Everyone in Florida’s music industry knows that one big hit can make a huge difference in their lives. What’s harder for understand is that, when intellectual property rights are properly managed, a big hit can be a sort of gift that keeps on giving. Royalties can continue to pour in for decades after a hit recording. In some cases, creators can use provisions of copyright law to maximize their share of these royalties. Unfortunately, this can sometimes create problems of its own.
In an unusual collision of divorce law and copyright law, singer-songwriter Smokey Robinson’s ex-wife is suing him, seeking a share of royalties from his Motown hits. The couple were married in 1957 and for a time, the ex-wife sang as part of Robinson’s backup group, the Miracles. She claims she left to stay home while raising the couple’s children. The couple divorced in 1986.
More than a quarter-century later, the ex-wife has renewed the dispute over the division of property within their divorce. At issue is the complex concept of copyright assignment termination. Robinson has recently filed to terminate assignments of some of his copyrights in order to regain control over his old work and maximize his share of the royalties from hits such as “The Tears of a Clown” and “You’ve Really Got a Hold on Me.”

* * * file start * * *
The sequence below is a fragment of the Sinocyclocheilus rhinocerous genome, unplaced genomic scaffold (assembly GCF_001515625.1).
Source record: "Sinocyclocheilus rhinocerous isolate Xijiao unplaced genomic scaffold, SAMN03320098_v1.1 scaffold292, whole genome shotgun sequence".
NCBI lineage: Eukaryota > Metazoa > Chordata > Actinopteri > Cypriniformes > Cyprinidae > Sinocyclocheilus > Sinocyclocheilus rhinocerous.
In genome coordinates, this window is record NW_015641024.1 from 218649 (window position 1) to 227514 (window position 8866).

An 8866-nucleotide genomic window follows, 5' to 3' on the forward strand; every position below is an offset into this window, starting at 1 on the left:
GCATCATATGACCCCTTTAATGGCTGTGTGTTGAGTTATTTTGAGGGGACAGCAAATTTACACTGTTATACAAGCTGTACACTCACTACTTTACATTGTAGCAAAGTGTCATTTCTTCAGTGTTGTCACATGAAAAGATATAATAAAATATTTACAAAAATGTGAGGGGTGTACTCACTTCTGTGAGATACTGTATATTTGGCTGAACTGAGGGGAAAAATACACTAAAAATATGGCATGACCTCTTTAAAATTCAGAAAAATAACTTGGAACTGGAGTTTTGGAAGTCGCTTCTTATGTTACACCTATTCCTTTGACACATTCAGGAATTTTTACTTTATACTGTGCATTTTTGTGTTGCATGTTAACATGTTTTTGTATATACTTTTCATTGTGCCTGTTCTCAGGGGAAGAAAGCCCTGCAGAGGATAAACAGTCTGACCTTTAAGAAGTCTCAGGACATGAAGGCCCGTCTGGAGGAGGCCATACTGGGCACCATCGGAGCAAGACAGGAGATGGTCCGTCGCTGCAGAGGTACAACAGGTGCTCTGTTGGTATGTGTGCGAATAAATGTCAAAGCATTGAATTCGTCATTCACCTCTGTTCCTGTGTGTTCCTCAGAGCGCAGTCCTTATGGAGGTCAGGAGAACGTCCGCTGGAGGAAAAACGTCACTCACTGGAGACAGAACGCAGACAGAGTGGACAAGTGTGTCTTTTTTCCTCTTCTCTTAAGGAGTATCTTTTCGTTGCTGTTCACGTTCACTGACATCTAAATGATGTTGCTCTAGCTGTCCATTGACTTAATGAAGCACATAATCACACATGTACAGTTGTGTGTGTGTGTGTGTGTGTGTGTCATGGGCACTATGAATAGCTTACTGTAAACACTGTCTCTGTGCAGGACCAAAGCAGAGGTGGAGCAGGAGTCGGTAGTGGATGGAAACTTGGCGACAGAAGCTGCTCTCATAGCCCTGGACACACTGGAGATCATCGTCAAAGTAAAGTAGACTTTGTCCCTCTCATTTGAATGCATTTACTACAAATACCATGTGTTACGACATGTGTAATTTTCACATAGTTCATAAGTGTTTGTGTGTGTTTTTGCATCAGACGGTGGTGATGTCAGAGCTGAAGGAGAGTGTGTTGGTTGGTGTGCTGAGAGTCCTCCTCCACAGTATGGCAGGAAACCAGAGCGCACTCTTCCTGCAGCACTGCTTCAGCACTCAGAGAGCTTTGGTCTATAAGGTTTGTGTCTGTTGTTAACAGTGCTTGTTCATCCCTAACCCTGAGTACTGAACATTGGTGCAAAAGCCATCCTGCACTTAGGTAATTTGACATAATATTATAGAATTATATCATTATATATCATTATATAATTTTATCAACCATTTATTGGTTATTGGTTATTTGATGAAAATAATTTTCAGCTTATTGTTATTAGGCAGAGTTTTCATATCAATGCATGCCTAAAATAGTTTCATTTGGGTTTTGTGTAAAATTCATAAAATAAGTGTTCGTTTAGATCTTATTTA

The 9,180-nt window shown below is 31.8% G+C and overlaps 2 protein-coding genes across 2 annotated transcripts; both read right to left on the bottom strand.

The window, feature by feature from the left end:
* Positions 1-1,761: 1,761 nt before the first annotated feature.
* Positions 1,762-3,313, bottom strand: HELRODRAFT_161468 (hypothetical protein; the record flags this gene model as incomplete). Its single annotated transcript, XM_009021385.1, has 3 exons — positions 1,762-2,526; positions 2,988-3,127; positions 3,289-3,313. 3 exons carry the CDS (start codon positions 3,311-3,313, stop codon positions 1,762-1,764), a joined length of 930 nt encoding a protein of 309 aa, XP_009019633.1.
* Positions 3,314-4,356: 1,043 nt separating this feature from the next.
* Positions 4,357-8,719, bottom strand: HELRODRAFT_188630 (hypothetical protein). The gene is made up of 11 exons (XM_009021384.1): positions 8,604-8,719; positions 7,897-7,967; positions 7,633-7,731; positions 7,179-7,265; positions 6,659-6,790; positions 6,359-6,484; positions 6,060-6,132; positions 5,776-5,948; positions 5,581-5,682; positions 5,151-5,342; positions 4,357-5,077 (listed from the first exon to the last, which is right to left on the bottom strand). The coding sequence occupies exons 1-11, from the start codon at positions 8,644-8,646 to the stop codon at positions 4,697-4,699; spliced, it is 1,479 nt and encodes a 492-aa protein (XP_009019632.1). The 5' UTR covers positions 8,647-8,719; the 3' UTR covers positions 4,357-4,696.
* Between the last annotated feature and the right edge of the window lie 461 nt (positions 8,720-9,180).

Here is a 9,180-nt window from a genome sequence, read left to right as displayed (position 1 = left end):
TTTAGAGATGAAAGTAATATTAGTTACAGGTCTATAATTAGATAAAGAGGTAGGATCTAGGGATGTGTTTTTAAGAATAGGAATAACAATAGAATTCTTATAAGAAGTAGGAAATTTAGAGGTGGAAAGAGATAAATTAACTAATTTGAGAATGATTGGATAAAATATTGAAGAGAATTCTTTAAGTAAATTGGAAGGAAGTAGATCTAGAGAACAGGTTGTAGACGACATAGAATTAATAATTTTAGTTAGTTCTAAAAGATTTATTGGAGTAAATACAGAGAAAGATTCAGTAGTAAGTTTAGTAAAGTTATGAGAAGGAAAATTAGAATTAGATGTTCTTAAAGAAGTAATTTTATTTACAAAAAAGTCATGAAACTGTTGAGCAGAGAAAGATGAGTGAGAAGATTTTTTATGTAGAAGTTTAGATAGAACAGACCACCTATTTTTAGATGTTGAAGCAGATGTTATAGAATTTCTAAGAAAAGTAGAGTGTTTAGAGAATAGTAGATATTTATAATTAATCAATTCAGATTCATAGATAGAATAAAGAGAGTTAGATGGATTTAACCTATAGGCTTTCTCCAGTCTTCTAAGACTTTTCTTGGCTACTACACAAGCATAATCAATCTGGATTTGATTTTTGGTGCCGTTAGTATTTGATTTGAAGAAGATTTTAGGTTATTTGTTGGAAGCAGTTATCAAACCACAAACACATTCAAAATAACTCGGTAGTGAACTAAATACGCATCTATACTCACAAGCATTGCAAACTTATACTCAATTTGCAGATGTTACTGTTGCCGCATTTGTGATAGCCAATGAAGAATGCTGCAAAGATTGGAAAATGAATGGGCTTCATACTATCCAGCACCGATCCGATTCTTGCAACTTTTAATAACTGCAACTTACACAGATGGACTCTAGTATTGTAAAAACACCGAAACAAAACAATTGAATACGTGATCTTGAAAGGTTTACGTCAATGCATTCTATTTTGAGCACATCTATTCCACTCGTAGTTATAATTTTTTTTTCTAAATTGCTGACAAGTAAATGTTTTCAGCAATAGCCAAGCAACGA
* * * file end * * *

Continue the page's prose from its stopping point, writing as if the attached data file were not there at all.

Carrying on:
Robinson’s ex-wife claims that because reclaiming control over his copyrights could substantially increase Robinson’s income from these works, the termination rights should have been considered as an asset during the couple’s 1986 divorce. She claims she should be entitled to 50 percent of the income from these assets. Robinson’s attorneys dispute her claim, arguing that the Copyright Act specifically provides that the rights should, after a period of time, return to the creator of the work and the creator alone.
The dispute shows how complex intellectual property issues can become in the entertainment business. It’s crucial for Florida residents who work in the business to have the help of attorneys who understand the issues at work and know how to fight for the interests of their clients.
Source: The Hollywood Reporter, “Smokey Robinson’s Ex-Wife Demands Share of Hit Songs,” Eriq Gardner, May 5, 2014